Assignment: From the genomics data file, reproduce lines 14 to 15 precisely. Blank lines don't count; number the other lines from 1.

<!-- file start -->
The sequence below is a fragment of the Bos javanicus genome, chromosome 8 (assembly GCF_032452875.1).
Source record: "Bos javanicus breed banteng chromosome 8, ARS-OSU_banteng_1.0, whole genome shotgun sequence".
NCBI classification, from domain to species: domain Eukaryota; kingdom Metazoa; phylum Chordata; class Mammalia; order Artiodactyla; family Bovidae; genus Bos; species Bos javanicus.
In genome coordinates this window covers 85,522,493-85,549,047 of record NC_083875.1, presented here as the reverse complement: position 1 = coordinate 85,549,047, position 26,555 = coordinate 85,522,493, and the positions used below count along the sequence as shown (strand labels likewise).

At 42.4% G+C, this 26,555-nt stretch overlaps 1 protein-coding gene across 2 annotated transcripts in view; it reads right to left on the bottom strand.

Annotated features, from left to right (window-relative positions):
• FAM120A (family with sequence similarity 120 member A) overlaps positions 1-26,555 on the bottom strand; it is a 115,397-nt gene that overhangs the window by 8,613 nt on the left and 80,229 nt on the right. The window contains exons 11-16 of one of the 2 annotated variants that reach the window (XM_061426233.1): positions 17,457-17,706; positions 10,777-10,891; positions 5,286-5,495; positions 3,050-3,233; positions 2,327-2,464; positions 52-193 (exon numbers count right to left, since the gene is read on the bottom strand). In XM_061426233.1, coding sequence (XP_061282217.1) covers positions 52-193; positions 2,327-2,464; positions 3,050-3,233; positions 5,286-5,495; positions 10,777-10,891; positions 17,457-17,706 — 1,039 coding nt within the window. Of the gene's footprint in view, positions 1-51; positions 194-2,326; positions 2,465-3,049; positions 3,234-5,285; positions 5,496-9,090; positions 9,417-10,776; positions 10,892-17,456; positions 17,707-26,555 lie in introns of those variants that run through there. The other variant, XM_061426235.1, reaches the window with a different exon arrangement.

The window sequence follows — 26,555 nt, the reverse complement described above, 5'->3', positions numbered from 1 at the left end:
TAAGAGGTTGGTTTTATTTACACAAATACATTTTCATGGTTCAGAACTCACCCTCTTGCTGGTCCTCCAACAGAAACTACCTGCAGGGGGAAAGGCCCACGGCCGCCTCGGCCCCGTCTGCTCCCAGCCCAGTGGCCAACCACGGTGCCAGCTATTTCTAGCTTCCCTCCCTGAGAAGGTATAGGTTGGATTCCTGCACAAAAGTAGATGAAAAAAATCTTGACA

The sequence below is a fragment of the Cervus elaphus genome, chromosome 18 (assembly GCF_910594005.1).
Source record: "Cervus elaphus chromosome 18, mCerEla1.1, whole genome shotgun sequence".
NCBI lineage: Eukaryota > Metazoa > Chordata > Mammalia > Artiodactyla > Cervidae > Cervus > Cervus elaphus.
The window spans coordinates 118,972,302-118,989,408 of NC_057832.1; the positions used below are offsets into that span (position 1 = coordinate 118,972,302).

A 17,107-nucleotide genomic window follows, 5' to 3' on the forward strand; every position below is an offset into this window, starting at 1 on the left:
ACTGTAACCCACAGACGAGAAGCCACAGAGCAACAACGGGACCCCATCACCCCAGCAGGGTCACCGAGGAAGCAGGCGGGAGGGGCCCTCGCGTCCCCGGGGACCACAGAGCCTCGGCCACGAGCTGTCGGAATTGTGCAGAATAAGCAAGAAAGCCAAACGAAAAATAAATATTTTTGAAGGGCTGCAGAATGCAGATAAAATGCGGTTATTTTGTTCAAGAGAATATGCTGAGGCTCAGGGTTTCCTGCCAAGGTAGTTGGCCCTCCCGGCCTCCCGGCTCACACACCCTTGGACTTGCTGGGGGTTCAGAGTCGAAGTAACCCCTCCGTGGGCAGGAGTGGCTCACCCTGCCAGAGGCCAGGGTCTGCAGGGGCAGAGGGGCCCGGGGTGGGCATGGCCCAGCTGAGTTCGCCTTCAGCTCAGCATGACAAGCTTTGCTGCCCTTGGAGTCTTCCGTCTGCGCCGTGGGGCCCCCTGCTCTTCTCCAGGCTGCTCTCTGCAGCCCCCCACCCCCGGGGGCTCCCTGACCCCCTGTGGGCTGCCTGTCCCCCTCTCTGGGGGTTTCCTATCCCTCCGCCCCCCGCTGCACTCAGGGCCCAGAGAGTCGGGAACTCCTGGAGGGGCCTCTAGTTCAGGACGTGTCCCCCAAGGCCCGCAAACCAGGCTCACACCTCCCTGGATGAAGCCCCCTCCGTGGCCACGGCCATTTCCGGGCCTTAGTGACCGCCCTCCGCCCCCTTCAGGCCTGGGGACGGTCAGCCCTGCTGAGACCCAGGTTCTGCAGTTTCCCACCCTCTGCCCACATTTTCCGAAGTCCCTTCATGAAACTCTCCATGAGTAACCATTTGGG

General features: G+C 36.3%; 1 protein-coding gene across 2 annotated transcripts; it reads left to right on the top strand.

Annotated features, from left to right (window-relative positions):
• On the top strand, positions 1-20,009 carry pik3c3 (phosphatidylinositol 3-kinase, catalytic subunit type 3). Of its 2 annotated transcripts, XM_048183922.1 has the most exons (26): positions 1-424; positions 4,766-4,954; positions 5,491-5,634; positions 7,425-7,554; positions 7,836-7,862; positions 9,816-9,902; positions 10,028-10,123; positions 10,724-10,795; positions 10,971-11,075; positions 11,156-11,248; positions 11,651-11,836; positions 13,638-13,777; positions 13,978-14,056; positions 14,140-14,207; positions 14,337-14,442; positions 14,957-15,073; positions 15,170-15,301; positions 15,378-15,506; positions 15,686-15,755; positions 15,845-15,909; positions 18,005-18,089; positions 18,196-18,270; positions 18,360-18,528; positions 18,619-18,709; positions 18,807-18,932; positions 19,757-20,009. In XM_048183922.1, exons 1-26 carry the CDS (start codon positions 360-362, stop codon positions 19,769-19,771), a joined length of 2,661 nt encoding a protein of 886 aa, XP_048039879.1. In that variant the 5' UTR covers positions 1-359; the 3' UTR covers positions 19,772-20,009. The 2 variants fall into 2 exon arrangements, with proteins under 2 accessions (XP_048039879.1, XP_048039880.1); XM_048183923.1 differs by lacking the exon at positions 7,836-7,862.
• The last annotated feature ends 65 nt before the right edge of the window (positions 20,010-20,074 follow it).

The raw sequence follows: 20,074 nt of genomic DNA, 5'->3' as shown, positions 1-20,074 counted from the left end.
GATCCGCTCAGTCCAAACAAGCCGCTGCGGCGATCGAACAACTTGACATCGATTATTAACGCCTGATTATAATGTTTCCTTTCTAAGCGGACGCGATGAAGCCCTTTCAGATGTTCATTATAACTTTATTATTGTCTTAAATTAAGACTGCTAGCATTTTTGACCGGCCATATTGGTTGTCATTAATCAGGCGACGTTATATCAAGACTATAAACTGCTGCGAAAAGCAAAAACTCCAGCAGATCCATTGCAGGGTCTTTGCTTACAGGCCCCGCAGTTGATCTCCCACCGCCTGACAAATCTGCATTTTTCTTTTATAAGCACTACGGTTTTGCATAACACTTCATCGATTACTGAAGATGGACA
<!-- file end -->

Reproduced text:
A 17,107-nucleotide genomic window follows, 5' to 3' on the forward strand; every position below is an offset into this window, starting at 1 on the left:
ACTGTAACCCACAGACGAGAAGCCACAGAGCAACAACGGGACCCCATCACCCCAGCAGGGTCACCGAGGAAGCAGGCGGGAGGGGCCCTCGCGTCCCCGGGGACCACAGAGCCTCGGCCACGAGCTGTCGGAATTGTGCAGAATAAGCAAGAAAGCCAAACGAAAAATAAATATTTTTGAAGGGCTGCAGAATGCAGATAAAATGCGGTTATTTTGTTCAAGAGAATATGCTGAGGCTCAGGGTTTCCTGCCAAGGTAGTTGGCCCTCCCGGCCTCCCGGCTCACACACCCTTGGACTTGCTGGGGGTTCAGAGTCGAAGTAACCCCTCCGTGGGCAGGAGTGGCTCACCCTGCCAGAGGCCAGGGTCTGCAGGGGCAGAGGGGCCCGGGGTGGGCATGGCCCAGCTGAGTTCGCCTTCAGCTCAGCATGACAAGCTTTGCTGCCCTTGGAGTCTTCCGTCTGCGCCGTGGGGCCCCCTGCTCTTCTCCAGGCTGCTCTCTGCAGCCCCCCACCCCCGGGGGCTCCCTGACCCCCTGTGGGCTGCCTGTCCCCCTCTCTGGGGGTTTCCTATCCCTCCGCCCCCCGCTGCACTCAGGGCCCAGAGAGTCGGGAACTCCTGGAGGGGCCTCTAGTTCAGGACGTGTCCCCCAAGGCCCGCAAACCAGGCTCACACCTCCCTGGATGAAGCCCCCTCCGTGGCCACGGCCATTTCCGGGCCTTAGTGACCGCCCTCCGCCCCCTTCAGGCCTGGGGACGGTCAGCCCTGCTGAGACCCAGGTTCTGCAGTTTCCCACCCTCTGCCCACATTTTCCGAAGTCCCTTCATGAAACTCTCCATGAGTAACCATTTGGG